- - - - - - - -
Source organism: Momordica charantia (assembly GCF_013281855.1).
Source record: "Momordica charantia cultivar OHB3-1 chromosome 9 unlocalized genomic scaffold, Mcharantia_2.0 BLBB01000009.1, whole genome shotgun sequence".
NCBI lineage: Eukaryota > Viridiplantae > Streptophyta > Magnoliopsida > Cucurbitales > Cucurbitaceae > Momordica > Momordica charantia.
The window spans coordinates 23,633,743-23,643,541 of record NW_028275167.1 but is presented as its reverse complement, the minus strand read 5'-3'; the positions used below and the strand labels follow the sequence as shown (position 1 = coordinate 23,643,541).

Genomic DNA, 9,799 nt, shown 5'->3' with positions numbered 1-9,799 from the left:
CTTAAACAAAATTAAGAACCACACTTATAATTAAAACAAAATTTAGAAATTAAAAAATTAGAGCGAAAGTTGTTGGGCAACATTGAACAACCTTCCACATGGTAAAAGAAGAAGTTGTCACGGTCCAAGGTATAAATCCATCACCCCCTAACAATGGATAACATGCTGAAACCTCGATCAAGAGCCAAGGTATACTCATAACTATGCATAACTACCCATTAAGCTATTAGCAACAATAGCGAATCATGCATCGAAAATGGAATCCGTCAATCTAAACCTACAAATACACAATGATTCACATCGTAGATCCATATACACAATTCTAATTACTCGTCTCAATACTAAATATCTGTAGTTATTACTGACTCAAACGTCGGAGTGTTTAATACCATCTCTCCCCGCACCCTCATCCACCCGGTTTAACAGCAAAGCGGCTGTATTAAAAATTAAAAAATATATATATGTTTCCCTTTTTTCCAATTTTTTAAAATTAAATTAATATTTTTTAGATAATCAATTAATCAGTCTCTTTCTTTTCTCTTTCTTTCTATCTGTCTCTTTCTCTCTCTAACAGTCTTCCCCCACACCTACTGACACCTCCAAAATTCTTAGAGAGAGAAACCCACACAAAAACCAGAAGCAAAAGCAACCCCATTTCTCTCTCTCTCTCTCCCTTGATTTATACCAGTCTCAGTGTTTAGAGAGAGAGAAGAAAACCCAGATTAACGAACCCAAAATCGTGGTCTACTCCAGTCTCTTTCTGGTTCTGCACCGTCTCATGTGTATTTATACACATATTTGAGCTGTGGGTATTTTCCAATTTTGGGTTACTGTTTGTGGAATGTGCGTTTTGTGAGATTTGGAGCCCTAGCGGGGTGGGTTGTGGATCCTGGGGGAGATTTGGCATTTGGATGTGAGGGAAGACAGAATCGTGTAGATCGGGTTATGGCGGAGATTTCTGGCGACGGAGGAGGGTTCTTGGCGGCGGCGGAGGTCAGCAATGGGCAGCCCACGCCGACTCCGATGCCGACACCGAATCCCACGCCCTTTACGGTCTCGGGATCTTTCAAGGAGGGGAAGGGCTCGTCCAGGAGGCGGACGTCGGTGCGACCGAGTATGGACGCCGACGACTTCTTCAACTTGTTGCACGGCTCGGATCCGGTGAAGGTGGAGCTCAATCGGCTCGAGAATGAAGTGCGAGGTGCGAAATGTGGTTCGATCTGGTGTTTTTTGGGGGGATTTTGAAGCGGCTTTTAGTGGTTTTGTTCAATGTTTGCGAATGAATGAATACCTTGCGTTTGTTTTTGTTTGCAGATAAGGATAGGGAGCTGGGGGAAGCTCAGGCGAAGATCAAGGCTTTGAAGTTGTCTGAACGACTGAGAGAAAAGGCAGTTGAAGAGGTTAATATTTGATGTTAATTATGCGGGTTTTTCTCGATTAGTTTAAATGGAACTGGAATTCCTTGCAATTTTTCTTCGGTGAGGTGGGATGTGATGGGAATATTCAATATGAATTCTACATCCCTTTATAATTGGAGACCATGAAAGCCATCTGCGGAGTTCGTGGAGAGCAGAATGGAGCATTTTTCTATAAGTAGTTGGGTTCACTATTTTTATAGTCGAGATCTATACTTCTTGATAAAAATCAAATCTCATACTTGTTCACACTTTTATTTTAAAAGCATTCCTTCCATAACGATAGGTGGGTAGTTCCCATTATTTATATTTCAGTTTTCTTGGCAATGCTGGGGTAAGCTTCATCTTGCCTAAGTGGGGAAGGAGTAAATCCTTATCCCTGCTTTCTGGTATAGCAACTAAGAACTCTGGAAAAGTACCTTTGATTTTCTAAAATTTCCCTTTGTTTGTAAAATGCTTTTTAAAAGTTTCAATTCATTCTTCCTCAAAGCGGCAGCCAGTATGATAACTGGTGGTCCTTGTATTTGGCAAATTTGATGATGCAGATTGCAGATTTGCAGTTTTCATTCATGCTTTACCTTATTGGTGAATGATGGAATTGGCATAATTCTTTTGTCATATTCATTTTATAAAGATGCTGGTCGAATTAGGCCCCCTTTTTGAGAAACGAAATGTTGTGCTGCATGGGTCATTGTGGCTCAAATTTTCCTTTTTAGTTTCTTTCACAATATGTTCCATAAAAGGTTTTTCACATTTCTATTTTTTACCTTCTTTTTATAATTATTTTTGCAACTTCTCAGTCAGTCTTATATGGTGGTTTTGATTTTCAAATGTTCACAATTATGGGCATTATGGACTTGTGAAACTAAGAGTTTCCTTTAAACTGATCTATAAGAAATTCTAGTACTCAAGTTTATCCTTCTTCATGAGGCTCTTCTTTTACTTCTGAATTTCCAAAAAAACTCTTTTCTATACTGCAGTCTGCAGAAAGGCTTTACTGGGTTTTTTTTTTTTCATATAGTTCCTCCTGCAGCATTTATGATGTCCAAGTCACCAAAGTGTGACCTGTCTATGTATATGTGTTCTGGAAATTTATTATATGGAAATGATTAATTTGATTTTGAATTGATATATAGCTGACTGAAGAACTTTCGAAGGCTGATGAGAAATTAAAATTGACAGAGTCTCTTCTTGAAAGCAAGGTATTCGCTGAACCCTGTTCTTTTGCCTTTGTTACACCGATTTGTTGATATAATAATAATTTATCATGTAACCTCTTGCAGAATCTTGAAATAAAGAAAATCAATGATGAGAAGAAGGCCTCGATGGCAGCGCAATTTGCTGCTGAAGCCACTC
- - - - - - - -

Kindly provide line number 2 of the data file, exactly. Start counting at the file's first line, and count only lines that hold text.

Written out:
Source record: "Momordica charantia cultivar OHB3-1 chromosome 9 unlocalized genomic scaffold, Mcharantia_2.0 BLBB01000009.1, whole genome shotgun sequence".